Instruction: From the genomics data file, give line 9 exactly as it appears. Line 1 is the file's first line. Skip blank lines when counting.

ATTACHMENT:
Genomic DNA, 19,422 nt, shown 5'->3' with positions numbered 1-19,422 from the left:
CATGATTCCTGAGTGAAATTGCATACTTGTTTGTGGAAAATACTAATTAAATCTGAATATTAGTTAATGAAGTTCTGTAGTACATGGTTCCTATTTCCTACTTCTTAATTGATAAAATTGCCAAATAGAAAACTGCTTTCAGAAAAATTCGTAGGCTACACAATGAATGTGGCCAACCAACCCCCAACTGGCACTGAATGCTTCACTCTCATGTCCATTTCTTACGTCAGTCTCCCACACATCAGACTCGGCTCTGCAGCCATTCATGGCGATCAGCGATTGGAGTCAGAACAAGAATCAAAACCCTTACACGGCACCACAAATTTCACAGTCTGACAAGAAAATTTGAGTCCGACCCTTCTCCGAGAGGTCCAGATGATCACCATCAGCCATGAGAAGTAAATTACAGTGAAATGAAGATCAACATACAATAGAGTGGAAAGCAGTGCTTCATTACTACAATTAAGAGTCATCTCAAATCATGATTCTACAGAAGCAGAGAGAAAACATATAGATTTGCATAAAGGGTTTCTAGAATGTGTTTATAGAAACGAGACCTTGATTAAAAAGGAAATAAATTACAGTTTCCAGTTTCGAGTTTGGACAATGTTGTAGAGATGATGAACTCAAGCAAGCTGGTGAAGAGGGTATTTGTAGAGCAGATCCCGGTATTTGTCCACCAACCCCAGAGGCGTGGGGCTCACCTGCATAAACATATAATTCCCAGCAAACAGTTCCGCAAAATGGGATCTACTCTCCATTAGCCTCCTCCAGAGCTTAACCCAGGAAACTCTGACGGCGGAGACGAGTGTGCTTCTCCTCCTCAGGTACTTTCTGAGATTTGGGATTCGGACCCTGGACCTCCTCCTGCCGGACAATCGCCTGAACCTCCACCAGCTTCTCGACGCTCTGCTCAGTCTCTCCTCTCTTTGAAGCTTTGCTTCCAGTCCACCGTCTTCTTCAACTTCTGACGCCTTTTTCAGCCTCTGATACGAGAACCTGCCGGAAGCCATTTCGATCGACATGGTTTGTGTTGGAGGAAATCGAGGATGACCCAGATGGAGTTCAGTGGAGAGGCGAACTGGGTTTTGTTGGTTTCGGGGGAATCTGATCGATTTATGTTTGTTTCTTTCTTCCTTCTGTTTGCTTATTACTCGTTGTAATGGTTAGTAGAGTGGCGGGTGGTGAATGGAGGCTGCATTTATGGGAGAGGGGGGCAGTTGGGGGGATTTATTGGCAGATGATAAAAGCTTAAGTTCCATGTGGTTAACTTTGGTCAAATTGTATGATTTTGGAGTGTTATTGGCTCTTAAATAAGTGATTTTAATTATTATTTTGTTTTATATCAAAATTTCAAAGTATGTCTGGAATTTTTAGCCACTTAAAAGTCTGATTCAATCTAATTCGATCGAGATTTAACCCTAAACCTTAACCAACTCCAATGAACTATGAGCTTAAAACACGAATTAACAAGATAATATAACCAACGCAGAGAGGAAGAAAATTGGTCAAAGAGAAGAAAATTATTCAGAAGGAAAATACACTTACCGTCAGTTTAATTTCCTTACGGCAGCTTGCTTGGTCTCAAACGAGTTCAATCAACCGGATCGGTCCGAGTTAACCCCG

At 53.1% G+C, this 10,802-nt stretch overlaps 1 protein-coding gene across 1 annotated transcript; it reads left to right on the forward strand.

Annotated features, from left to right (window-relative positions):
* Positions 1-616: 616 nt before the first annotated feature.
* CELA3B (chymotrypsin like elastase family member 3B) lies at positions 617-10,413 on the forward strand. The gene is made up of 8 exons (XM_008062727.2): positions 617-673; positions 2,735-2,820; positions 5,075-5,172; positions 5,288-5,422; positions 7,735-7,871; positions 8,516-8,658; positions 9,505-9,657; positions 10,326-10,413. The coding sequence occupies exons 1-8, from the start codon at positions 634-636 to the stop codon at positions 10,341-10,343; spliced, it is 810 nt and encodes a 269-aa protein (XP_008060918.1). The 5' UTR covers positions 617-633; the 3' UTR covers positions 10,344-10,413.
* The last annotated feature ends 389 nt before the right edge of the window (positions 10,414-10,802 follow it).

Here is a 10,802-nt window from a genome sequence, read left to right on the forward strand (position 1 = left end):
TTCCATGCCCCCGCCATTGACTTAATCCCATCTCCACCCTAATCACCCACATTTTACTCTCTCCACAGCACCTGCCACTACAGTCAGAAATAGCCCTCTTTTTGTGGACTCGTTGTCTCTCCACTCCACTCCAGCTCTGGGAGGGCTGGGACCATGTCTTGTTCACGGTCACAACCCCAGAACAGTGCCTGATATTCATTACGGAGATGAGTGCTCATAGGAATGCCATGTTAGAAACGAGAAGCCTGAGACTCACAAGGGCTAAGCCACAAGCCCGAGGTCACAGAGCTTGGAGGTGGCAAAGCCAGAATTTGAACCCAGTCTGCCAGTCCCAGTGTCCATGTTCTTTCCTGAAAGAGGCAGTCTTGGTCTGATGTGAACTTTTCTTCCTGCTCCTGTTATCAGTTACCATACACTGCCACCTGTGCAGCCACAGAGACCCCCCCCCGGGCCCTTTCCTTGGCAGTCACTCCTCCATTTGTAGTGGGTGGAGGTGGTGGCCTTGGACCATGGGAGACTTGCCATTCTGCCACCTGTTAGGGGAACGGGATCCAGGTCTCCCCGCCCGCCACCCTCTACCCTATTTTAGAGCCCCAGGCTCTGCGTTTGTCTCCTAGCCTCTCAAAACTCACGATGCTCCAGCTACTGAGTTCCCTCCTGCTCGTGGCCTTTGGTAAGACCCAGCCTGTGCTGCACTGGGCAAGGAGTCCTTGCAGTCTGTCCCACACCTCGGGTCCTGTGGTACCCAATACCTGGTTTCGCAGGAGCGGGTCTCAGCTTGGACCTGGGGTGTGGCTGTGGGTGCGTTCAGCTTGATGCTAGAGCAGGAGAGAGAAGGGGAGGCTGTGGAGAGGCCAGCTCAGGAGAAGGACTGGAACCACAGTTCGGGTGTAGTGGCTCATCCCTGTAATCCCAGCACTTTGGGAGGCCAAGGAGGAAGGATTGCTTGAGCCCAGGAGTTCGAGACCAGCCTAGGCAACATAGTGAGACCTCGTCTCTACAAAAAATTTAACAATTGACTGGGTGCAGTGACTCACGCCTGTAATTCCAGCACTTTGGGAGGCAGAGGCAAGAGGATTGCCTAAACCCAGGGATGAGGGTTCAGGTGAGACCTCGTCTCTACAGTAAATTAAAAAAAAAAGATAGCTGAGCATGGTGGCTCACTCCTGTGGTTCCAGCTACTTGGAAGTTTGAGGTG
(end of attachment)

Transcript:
TTCCATGCCCCCGCCATTGACTTAATCCCATCTCCACCCTAATCACCCACATTTTACTCTCTCCACAGCACCTGCCACTACAGTCAGAAATAGCCCTCTTTTTGTGGACTCGTTGTCTCTCCACTCCACTCCAGCTCTGGGAGGGCTGGGACCATGTCTTGTTCACGGTCACAACCCCAGAACAGTGCCTGATATTCATTACGGAGATGAGTGCTCATAGGAATGCCATGTTAGAAACGAGAAGCCTGAGACTCACAAGGGCTAAGCCACAAGCCCGAGGTCACAGAGCTTGGAGGTGGCAAAGCCAGAATTTGAACCCAGTCTGCCAGTCCCAGTGTCCATGTTCTTTCCTGAAAGAGGCAGTCTTGGTCTGATGTGAACTTTTCTTCCTGCTCCTGTTATCAGTTACCATACACTGCCACCTGTGCAGCCACAGAGACCCCCCCCCGGGCCCTTTCCTTGGCAGTCACTCCTCCATTTGTAGTGGGTGGAGGTGGTGGCCTTGGACCATGGGAGACTTGCCATTCTGCCACCTGTTAGGGGAACGGGATCCAGGTCTCCCCGCCCGCCACCCTCTACCCTATTTTAGAGCCCCAGGCTCTGCGTTTGTCTCCTAGCCTCTCAAAACTCACGATGCTCCAGCTACTGAGTTCCCTCCTGCTCGTGGCCTTTGGTAAGACCCAGCCTGTGCTGCACTGGGCAAGGAGTCCTTGCAGTCTGTCCCACACCTCGGGTCCTGTGGTACCCAATACCTGGTTTCGCAGGAGCGGGTCTCAGCTTGGACCTGGGGTGTGGCTGTGGGTGCGTTCAGCTTGATGCTAGAGCAGGAGAGAGAAGGGGAGGCTGTGGAGAGGCCAGCTCAGGAGAAGGACTGGAACCACAGTTCGGGTGTAGTGGCTCATCCCTGTAATCCCAGCACTTTGGGAGGCCAAGGAGGAAGGATTGCTTGAGCCCAGGAGTTCGAGACCAGCCTAGGCAACATAGTGAGACCTCGTCTCTACAAAAAATTTAACAATTGACTGGGTGCAGTGACTCACGCCTGTAATTCCAGCACTTTGGGAGGCAGAGGCAAGAGGATTGCCTAAACCCAGGGATGAGGGTTCAGGTGAGACCTCGTCTCTACAGTAAATTAAAAAAAAAAGATAGCTGAGCATGGTGGCTCACTCCTGTGGTTCCAGCTACTTGGAAGTTTGAGGTG